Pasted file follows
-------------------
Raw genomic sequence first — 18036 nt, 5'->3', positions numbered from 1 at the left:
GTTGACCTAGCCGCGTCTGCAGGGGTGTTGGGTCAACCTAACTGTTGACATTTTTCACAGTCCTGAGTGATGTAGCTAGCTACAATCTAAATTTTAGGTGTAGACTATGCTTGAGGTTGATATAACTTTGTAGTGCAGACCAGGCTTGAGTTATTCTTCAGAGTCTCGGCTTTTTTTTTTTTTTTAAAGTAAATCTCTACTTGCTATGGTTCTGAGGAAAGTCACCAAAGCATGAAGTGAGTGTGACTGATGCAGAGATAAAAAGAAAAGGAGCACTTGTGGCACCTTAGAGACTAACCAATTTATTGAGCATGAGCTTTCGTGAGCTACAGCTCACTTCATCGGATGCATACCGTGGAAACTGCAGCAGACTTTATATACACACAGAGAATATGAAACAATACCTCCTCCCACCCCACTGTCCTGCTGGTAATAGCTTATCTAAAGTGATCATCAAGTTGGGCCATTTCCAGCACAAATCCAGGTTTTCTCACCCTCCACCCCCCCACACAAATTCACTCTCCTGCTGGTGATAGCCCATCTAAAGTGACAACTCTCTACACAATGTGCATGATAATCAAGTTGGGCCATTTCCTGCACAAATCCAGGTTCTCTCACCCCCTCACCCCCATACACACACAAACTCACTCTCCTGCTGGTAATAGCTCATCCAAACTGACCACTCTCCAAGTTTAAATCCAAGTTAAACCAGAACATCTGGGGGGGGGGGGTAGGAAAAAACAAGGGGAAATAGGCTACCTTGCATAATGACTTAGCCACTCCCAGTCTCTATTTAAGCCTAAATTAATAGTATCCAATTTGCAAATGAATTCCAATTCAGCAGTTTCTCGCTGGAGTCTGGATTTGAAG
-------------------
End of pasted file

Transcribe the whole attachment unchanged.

Raw genomic sequence first — 18036 nt, 5'->3', positions numbered from 1 at the left:
GTTGACCTAGCCGCGTCTGCAGGGGTGTTGGGTCAACCTAACTGTTGACATTTTTCACAGTCCTGAGTGATGTAGCTAGCTACAATCTAAATTTTAGGTGTAGACTATGCTTGAGGTTGATATAACTTTGTAGTGCAGACCAGGCTTGAGTTATTCTTCAGAGTCTCGGCTTTTTTTTTTTTTTTAAAGTAAATCTCTACTTGCTATGGTTCTGAGGAAAGTCACCAAAGCATGAAGTGAGTGTGACTGATGCAGAGATAAAAAGAAAAGGAGCACTTGTGGCACCTTAGAGACTAACCAATTTATTGAGCATGAGCTTTCGTGAGCTACAGCTCACTTCATCGGATGCATACCGTGGAAACTGCAGCAGACTTTATATACACACAGAGAATATGAAACAATACCTCCTCCCACCCCACTGTCCTGCTGGTAATAGCTTATCTAAAGTGATCATCAAGTTGGGCCATTTCCAGCACAAATCCAGGTTTTCTCACCCTCCACCCCCCCACACAAATTCACTCTCCTGCTGGTGATAGCCCATCTAAAGTGACAACTCTCTACACAATGTGCATGATAATCAAGTTGGGCCATTTCCTGCACAAATCCAGGTTCTCTCACCCCCTCACCCCCATACACACACAAACTCACTCTCCTGCTGGTAATAGCTCATCCAAACTGACCACTCTCCAAGTTTAAATCCAAGTTAAACCAGAACATCTGGGGGGGGGGGGTAGGAAAAAACAAGGGGAAATAGGCTACCTTGCATAATGACTTAGCCACTCCCAGTCTCTATTTAAGCCTAAATTAATAGTATCCAATTTGCAAATGAATTCCAATTCAGCAGTTTCTCGCTGGAGTCTGGATTTGAAG